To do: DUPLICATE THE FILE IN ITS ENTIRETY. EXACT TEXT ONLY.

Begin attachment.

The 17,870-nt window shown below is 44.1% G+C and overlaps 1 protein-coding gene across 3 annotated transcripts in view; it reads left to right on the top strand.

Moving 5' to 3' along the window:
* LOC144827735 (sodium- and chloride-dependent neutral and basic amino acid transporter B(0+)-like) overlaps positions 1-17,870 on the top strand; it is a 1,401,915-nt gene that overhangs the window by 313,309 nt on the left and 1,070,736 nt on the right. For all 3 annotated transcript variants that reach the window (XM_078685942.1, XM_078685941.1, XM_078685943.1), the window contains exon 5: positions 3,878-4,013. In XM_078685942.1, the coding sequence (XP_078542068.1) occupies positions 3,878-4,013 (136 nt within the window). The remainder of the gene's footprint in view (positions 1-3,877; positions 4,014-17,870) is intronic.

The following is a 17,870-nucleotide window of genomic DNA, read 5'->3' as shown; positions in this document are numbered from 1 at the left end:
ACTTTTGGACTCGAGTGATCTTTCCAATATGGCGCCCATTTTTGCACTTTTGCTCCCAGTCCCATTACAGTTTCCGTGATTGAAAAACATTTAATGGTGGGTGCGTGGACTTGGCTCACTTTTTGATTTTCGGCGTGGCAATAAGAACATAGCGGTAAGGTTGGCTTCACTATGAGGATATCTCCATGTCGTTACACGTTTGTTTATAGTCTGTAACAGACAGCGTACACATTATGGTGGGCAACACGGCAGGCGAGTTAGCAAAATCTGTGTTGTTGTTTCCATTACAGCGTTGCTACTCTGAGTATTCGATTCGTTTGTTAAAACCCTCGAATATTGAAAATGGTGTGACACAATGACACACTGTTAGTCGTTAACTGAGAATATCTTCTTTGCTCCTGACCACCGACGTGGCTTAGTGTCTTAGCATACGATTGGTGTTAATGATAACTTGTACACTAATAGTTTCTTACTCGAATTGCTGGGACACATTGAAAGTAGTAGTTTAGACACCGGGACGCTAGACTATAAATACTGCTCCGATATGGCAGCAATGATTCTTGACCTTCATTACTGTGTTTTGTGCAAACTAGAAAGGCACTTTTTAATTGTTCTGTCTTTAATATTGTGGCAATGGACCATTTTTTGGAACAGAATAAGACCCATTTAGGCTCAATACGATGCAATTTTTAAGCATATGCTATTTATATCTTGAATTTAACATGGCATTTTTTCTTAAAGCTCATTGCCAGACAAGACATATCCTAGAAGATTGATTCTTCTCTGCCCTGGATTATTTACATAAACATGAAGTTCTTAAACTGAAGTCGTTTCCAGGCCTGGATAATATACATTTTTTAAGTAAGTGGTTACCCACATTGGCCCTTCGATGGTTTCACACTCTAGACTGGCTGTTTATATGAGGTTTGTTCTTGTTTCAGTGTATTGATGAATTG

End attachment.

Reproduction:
The 17,870-nt window shown below is 44.1% G+C and overlaps 1 protein-coding gene across 3 annotated transcripts in view; it reads left to right on the top strand.

Moving 5' to 3' along the window:
* LOC144827735 (sodium- and chloride-dependent neutral and basic amino acid transporter B(0+)-like) overlaps positions 1-17,870 on the top strand; it is a 1,401,915-nt gene that overhangs the window by 313,309 nt on the left and 1,070,736 nt on the right. For all 3 annotated transcript variants that reach the window (XM_078685942.1, XM_078685941.1, XM_078685943.1), the window contains exon 5: positions 3,878-4,013. In XM_078685942.1, the coding sequence (XP_078542068.1) occupies positions 3,878-4,013 (136 nt within the window). The remainder of the gene's footprint in view (positions 1-3,877; positions 4,014-17,870) is intronic.

The following is a 17,870-nucleotide window of genomic DNA, read 5'->3' as shown; positions in this document are numbered from 1 at the left end:
ACTTTTGGACTCGAGTGATCTTTCCAATATGGCGCCCATTTTTGCACTTTTGCTCCCAGTCCCATTACAGTTTCCGTGATTGAAAAACATTTAATGGTGGGTGCGTGGACTTGGCTCACTTTTTGATTTTCGGCGTGGCAATAAGAACATAGCGGTAAGGTTGGCTTCACTATGAGGATATCTCCATGTCGTTACACGTTTGTTTATAGTCTGTAACAGACAGCGTACACATTATGGTGGGCAACACGGCAGGCGAGTTAGCAAAATCTGTGTTGTTGTTTCCATTACAGCGTTGCTACTCTGAGTATTCGATTCGTTTGTTAAAACCCTCGAATATTGAAAATGGTGTGACACAATGACACACTGTTAGTCGTTAACTGAGAATATCTTCTTTGCTCCTGACCACCGACGTGGCTTAGTGTCTTAGCATACGATTGGTGTTAATGATAACTTGTACACTAATAGTTTCTTACTCGAATTGCTGGGACACATTGAAAGTAGTAGTTTAGACACCGGGACGCTAGACTATAAATACTGCTCCGATATGGCAGCAATGATTCTTGACCTTCATTACTGTGTTTTGTGCAAACTAGAAAGGCACTTTTTAATTGTTCTGTCTTTAATATTGTGGCAATGGACCATTTTTTGGAACAGAATAAGACCCATTTAGGCTCAATACGATGCAATTTTTAAGCATATGCTATTTATATCTTGAATTTAACATGGCATTTTTTCTTAAAGCTCATTGCCAGACAAGACATATCCTAGAAGATTGATTCTTCTCTGCCCTGGATTATTTACATAAACATGAAGTTCTTAAACTGAAGTCGTTTCCAGGCCTGGATAATATACATTTTTTAAGTAAGTGGTTACCCACATTGGCCCTTCGATGGTTTCACACTCTAGACTGGCTGTTTATATGAGGTTTGTTCTTGTTTCAGTGTATTGATGAATTG